Following the recent publication of Sutherland et al.’s A Horizon Scan of Emerging Issues for Global Conservation in 2019, a selection of the authors have come together to produce a series of posts on key issues emerging within conservation and applied ecology. Over the coming few weeks, we will be sharing ‘On the horizon’ commentaries on the future of conservation and management related to climate change, deforestation, plastics and more.

To start the series, Bill Sutherland and Nancy Ockendon offer an insight into their latest horizon scan article and how this project has developed.  

As the organisers of the most recent horizon scanning exercise, we are delighted that the outcomes of our tenth exercise to identify of emerging conservation issues has recently been published in Trends in Ecology and Evolution

We (well, Bill to be exact) remember being in Andrew Watkinson’s office in The Tyndall Centre at the University of East Anglia when Andrew mentioned the term ‘horizon scanning’ for the first time. At that point, Bill had also recently been struck by the announcement of a programme for the introduction of biofuels by President George Bush in the 2006 State of the Union address, which was followed by similar policy measures of the European Union. The potential environmental costs of these decisions had not been discussed by conservationists, and only became apparent much later. This was an issue for which it seemed we were truly unprepared as a community, yet it also seemed possible that we could have foreseen its emergence if we had been looking for it at the time.

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The issue of plastic waste in our oceans is one we’re all becoming increasingly familiar with.

This haunting idea led to the first horizon scan of global conservation issues in 2009, with the aim of identifying nascent issues that could affect the future of biodiversity. The topics identified in this first scan included microplastic pollution, the use of mobile sensing technology and synthetic meat. We hear you say we did well on that first occasion! Being evidence-led, we however recently attempted to formally assess the success of this first horizon scan by examining the trajectory of the topics identified a decade ago.. This revealed that almost all the issues identified in 2009 have since increased in importance (it seems a few more people have now heard of microplastics and mobile phones), although some, such as changes in denitrifying bacteria, have not.

Over the last decade, our horizon scans have become a bit of a tradition, and we are pleased to report that our approaches has since been adopted and applied to a wide range of other ecological areas, ranging from control of invasive species and Antarctic research to biological engineering. The exercise does make for a really interesting and enjoyable, if intense day. We have always strived to make the process rigorous, democratic and enjoyable, and unsurprisingly it has evolved somewhat over time. For example, we have introduced measures to reduce bias, such as using the median, rather than mean, scores when calculating the rank for each topic. One ongoing challenge is to maximise the diversity of expertise and experience of participants, and their wider networks that contribute to the exercise. If you have a suggestion for people who encounter new developments and would be good members, please drop us a line! So far, we have particularly struggled to find people who have a good grasp of the wide range of new technologies.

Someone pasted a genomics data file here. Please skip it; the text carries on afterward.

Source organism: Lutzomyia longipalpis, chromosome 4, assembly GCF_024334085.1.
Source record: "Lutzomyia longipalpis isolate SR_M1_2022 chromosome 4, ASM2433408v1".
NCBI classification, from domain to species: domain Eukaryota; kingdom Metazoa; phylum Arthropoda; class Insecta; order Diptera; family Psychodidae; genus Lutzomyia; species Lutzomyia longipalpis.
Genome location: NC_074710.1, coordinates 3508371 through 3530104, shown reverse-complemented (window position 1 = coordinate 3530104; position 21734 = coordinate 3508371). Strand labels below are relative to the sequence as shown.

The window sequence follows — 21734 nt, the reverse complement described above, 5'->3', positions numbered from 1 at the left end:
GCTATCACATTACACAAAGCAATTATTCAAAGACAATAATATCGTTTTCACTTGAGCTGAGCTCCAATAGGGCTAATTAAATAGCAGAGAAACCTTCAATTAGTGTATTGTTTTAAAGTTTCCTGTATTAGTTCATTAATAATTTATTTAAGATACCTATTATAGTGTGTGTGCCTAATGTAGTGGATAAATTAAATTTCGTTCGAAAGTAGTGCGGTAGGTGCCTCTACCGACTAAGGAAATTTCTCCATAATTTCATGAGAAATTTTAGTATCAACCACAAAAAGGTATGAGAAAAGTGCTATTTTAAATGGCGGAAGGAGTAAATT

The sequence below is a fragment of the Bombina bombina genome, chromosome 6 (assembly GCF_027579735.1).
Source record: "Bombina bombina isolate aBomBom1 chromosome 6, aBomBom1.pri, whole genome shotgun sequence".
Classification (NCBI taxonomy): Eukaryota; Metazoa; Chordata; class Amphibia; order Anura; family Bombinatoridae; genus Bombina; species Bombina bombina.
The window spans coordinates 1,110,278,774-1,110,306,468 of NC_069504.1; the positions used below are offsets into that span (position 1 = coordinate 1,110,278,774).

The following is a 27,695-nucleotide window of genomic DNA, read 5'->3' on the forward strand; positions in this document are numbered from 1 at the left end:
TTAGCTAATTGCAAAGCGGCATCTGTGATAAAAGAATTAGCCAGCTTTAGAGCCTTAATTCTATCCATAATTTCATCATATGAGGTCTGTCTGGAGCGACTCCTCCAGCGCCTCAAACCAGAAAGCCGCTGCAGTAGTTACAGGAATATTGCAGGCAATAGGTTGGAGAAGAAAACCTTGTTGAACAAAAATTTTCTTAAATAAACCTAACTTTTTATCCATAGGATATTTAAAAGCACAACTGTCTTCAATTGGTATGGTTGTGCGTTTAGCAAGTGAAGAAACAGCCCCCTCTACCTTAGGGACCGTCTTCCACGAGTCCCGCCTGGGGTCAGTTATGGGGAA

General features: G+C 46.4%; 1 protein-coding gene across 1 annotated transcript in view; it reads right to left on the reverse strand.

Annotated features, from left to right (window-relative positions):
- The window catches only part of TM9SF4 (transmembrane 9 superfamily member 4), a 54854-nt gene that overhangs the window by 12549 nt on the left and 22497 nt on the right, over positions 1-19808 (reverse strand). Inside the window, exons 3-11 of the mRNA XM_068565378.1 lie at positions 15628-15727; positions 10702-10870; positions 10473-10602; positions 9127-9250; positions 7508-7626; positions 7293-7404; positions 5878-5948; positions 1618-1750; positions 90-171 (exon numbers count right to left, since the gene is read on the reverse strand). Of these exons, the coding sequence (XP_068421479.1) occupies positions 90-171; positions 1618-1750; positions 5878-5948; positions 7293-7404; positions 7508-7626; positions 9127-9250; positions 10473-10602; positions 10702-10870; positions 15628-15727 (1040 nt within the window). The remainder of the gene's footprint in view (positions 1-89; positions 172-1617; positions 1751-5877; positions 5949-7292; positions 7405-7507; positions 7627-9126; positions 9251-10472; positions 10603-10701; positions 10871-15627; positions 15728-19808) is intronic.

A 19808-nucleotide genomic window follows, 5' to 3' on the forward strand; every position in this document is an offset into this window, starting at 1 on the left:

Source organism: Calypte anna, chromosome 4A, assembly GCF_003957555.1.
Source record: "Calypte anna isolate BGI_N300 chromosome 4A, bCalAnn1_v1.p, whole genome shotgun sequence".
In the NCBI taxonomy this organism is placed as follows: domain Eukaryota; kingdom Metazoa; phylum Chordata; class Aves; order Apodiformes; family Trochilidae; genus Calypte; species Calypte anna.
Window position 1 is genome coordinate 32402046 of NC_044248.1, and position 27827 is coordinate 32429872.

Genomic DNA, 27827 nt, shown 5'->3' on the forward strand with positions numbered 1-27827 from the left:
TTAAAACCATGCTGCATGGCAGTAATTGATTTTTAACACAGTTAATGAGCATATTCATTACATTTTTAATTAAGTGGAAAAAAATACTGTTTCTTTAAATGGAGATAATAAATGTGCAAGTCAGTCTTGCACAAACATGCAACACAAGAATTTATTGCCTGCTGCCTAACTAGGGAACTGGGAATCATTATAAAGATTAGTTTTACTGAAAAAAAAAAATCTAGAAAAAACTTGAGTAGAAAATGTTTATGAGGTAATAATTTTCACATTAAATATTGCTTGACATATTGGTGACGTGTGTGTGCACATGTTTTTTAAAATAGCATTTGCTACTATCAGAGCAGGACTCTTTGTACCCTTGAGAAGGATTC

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Bill et al. have found it helpful to focus on specific issues, such as invasive lionfish

A question we are frequently asked is ‘What makes a good issue?’. Novelty is, of course, extremely important, balanced against a realistic chance that the issue will materialise into an issue with significant impacts. Based on our ten years of experience, we find that the most successful issues are often those that are specific e.g. invasive lionfish colonising the Atlantic, rather than vague or general questions that many people are likely to have heard of,and are difficult to respond to.

Since its inception, our annual conservation horizon scan has been funded by The Natural Environmental Research Council (NERC) and the RSPB and we are grateful for their continued support with minimal administration. Our total annual budget is £9,000 and we often spend less, so for about £60,000 NERC has had 10 papers in TREE, as well as some additional related papers (such as the recently completed review), collaboration with a wide community, and policy-relevant work that contributes to their strategic planning. It has been said that this could be the most effective NERC funding ever, a view many of our participants would happily share.

Our horizon scans wouldn’t exist, and wouldn’t have had so much impact, without the support of all those who have contributed to the exercise over the last ten years, both as participants and by suggesting ideas. We thank them all. As organisers, we hope this tenth edition will be seen as a valuable contribution by the conservation community and help shape research agendas around the world.

A Horizon Scan of Emerging Issues for Global Conservation in 2019 is available to read in Trends in Ecology and Evolution.

More posts in the series are available here:

Climate change and the capacity of Antarctic benthos to store carbon by Nathalie Pettorelli